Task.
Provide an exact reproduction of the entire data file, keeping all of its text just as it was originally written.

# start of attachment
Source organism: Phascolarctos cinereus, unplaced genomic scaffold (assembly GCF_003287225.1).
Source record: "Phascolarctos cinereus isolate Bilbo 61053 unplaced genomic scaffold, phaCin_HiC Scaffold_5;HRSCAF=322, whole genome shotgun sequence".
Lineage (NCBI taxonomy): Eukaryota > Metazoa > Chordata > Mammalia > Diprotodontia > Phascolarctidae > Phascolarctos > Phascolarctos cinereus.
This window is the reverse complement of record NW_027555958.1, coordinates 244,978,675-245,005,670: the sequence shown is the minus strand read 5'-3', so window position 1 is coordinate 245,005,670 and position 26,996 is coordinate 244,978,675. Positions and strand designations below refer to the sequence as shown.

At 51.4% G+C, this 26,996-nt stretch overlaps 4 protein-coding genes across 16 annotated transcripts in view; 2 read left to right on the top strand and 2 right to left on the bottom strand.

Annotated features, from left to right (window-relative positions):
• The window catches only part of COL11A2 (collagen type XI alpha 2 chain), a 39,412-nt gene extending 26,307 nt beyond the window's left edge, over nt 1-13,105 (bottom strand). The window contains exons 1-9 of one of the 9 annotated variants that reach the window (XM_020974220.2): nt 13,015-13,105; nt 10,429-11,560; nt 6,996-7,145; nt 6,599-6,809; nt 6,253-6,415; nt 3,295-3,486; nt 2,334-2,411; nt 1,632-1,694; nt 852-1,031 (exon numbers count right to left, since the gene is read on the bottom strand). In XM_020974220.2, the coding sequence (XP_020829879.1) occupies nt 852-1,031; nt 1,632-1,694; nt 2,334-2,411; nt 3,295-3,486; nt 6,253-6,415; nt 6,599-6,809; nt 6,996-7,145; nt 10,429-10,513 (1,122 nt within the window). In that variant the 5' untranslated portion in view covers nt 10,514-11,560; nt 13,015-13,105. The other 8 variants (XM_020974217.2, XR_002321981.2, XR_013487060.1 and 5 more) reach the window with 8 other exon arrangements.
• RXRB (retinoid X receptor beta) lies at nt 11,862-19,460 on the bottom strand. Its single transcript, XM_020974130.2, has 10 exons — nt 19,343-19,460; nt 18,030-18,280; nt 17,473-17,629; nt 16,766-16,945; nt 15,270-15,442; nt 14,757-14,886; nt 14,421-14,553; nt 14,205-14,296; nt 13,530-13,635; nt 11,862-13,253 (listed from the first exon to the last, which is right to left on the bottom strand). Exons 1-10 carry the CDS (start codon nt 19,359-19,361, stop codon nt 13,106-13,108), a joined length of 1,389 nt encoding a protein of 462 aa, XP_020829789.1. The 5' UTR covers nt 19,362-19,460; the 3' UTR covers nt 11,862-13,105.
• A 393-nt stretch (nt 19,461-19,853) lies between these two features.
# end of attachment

Source organism: Phascolarctos cinereus, unplaced genomic scaffold (assembly GCF_003287225.1).
Source record: "Phascolarctos cinereus isolate Bilbo 61053 unplaced genomic scaffold, phaCin_HiC Scaffold_5;HRSCAF=322, whole genome shotgun sequence".
Lineage (NCBI taxonomy): Eukaryota > Metazoa > Chordata > Mammalia > Diprotodontia > Phascolarctidae > Phascolarctos > Phascolarctos cinereus.
This window is the reverse complement of record NW_027555958.1, coordinates 244,978,675-245,005,670: the sequence shown is the minus strand read 5'-3', so window position 1 is coordinate 245,005,670 and position 26,996 is coordinate 244,978,675. Positions and strand designations below refer to the sequence as shown.

At 51.4% G+C, this 26,996-nt stretch overlaps 4 protein-coding genes across 16 annotated transcripts in view; 2 read left to right on the top strand and 2 right to left on the bottom strand.

Annotated features, from left to right (window-relative positions):
• The window catches only part of COL11A2 (collagen type XI alpha 2 chain), a 39,412-nt gene extending 26,307 nt beyond the window's left edge, over nt 1-13,105 (bottom strand). The window contains exons 1-9 of one of the 9 annotated variants that reach the window (XM_020974220.2): nt 13,015-13,105; nt 10,429-11,560; nt 6,996-7,145; nt 6,599-6,809; nt 6,253-6,415; nt 3,295-3,486; nt 2,334-2,411; nt 1,632-1,694; nt 852-1,031 (exon numbers count right to left, since the gene is read on the bottom strand). In XM_020974220.2, the coding sequence (XP_020829879.1) occupies nt 852-1,031; nt 1,632-1,694; nt 2,334-2,411; nt 3,295-3,486; nt 6,253-6,415; nt 6,599-6,809; nt 6,996-7,145; nt 10,429-10,513 (1,122 nt within the window). In that variant the 5' untranslated portion in view covers nt 10,514-11,560; nt 13,015-13,105. The other 8 variants (XM_020974217.2, XR_002321981.2, XR_013487060.1 and 5 more) reach the window with 8 other exon arrangements.
• RXRB (retinoid X receptor beta) lies at nt 11,862-19,460 on the bottom strand. Its single transcript, XM_020974130.2, has 10 exons — nt 19,343-19,460; nt 18,030-18,280; nt 17,473-17,629; nt 16,766-16,945; nt 15,270-15,442; nt 14,757-14,886; nt 14,421-14,553; nt 14,205-14,296; nt 13,530-13,635; nt 11,862-13,253 (listed from the first exon to the last, which is right to left on the bottom strand). Exons 1-10 carry the CDS (start codon nt 19,359-19,361, stop codon nt 13,106-13,108), a joined length of 1,389 nt encoding a protein of 462 aa, XP_020829789.1. The 5' UTR covers nt 19,362-19,460; the 3' UTR covers nt 11,862-13,105.
• A 393-nt stretch (nt 19,461-19,853) lies between these two features.